In an earlier ruling this year, the European Court of Justice held that European member states must require employers to introduce systems for recording the working time of their employees. However, since there is no German law stipulating time recording( with the exception of overtime recording duties) yet, typically it is up to the employer whether or not to introduce consistent time recording mechanisms.
In the underlying case, the works council wanted to force the employer into negotiations for an electronic time recording system within the company. The employer argued that the works council did not have the right to initiate such negotiations. While the works council has a co-determination right with regard to systems allowing the employer to monitor employees, the employer was of the opinion that this did not allow the works council to enforce the establishment of such a system. The works council subsequently sought the establishment of a conciliation committee, which is set up by a court ruling if a works council co-determination right is not “evidently excluded”.
The Regional Labour Court Hamm therefore had to decide whether the works council was allowed to initiate such negotiations (judgment dated July 4, 2019, docket number 7 TaBV 93/18).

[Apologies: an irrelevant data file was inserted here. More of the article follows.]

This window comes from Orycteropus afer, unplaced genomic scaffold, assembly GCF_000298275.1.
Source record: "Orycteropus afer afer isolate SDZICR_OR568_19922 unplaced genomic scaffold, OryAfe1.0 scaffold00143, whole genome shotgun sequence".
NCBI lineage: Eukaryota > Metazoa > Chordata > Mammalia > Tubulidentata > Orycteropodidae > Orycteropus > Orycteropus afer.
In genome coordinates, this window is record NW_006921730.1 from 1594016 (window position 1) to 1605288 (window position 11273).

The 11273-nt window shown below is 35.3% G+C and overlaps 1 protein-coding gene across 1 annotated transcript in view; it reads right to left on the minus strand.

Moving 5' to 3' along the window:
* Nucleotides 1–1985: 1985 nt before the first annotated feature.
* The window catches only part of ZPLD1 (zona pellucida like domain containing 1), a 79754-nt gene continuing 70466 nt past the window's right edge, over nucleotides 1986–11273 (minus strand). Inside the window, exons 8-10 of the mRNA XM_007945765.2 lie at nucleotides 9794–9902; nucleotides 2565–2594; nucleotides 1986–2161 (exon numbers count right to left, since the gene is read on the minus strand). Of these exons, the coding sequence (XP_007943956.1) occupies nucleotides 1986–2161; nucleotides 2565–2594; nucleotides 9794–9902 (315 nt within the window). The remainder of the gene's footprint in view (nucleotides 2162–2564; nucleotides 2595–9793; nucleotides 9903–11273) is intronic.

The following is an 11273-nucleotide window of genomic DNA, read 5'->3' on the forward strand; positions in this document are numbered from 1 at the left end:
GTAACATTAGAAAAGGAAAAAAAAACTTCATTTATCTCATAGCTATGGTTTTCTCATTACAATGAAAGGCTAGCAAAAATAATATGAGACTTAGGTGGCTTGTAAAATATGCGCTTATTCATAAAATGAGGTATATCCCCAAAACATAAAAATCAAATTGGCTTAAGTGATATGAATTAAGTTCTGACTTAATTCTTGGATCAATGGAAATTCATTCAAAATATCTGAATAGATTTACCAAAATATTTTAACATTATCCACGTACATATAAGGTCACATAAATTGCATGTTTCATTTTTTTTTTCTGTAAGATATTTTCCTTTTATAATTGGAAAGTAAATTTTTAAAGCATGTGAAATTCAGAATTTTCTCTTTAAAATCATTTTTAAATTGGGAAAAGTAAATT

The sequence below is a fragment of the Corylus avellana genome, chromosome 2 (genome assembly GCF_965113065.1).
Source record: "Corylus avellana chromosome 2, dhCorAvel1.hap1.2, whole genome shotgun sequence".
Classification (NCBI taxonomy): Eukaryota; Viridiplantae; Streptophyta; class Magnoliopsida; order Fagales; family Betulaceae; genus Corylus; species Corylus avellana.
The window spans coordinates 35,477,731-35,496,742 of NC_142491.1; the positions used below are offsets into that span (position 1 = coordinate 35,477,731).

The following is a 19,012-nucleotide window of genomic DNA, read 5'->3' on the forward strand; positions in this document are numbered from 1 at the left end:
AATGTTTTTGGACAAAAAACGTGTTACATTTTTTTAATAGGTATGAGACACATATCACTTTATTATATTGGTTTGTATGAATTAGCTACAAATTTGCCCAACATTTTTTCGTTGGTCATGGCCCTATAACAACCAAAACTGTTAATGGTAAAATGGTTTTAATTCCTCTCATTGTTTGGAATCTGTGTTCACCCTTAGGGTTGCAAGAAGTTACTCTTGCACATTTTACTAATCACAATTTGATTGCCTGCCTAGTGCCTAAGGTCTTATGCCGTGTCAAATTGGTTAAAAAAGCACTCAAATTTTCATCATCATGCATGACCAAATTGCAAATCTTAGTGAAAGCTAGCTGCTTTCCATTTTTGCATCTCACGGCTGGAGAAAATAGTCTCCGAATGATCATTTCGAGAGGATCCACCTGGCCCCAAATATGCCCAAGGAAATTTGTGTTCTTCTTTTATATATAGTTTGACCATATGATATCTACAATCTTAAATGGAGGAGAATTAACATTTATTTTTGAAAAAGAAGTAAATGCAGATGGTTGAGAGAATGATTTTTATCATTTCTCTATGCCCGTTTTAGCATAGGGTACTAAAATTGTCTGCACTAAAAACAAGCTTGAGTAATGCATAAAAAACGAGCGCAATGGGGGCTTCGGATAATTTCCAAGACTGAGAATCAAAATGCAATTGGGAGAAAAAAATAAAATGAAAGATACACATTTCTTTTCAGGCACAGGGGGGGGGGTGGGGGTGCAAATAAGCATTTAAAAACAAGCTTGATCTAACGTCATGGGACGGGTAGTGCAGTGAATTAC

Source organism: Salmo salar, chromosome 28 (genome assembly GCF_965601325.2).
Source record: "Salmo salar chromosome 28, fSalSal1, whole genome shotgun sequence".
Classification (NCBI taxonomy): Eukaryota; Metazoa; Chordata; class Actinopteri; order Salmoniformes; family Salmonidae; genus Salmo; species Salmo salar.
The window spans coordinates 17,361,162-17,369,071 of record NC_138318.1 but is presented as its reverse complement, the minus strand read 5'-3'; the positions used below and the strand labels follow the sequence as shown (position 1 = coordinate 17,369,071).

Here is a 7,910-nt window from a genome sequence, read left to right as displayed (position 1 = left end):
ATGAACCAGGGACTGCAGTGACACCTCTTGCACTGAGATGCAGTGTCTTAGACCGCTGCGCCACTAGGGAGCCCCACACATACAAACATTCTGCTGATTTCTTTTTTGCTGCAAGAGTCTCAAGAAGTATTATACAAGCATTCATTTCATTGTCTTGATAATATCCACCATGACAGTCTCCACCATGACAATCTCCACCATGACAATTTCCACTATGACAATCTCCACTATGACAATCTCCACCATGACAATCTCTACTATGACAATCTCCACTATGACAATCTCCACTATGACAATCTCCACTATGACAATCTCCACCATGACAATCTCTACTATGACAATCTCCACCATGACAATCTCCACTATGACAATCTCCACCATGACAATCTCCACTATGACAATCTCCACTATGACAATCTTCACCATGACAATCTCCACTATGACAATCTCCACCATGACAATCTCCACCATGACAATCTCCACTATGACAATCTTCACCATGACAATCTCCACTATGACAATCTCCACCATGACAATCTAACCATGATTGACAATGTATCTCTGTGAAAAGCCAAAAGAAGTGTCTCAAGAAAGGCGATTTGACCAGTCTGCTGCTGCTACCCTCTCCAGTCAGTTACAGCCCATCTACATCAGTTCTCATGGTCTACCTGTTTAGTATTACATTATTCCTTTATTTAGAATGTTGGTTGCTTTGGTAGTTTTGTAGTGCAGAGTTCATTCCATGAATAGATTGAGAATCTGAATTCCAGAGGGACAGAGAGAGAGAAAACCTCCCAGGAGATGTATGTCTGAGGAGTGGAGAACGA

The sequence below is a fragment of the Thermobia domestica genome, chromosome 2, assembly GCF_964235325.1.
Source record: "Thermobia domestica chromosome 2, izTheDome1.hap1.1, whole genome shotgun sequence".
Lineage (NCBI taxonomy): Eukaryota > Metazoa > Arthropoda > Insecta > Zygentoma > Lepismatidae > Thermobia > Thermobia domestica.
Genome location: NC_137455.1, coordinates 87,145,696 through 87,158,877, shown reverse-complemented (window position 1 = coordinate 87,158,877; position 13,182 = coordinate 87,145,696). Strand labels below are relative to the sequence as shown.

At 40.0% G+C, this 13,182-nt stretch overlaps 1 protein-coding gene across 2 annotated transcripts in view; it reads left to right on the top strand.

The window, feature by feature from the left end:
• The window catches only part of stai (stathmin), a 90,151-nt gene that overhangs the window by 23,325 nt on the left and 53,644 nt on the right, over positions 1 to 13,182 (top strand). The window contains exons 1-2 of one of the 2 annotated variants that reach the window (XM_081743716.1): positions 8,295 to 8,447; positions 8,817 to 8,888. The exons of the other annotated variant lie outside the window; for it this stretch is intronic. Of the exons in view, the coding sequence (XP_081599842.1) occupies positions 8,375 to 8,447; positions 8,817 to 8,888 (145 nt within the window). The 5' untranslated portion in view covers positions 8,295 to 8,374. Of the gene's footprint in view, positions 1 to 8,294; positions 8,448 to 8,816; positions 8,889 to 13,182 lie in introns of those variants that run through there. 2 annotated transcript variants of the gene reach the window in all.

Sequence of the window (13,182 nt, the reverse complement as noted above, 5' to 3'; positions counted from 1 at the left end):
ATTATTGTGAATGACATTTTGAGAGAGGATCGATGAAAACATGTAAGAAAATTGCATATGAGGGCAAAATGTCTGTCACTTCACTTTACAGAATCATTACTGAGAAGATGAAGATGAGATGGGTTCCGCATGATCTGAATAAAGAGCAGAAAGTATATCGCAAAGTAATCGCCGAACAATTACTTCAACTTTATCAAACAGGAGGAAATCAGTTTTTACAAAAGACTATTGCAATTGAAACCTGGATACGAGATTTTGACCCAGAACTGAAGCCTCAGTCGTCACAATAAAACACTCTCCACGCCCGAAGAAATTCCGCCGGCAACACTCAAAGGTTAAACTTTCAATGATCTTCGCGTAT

The court decided that it was not “evidently excluded” that the works council’s co-determination right also supported the request to implement the time recording system. While the right to initiate negotiations with regard to issues that are subject to co-determination is excluded if this goes against the rationale and purpose of the co-determination right, this was, according to the court, not “evident” here.
Please note that due to the lower standard of scrutiny with regard to the establishment of a conciliation committee, this does not necessarily mean that a works agreement must be concluded and that the works council can enforce time recording mechanisms. Whether or not a true right to initiate negations exists will subsequently be decided by the conciliation committee.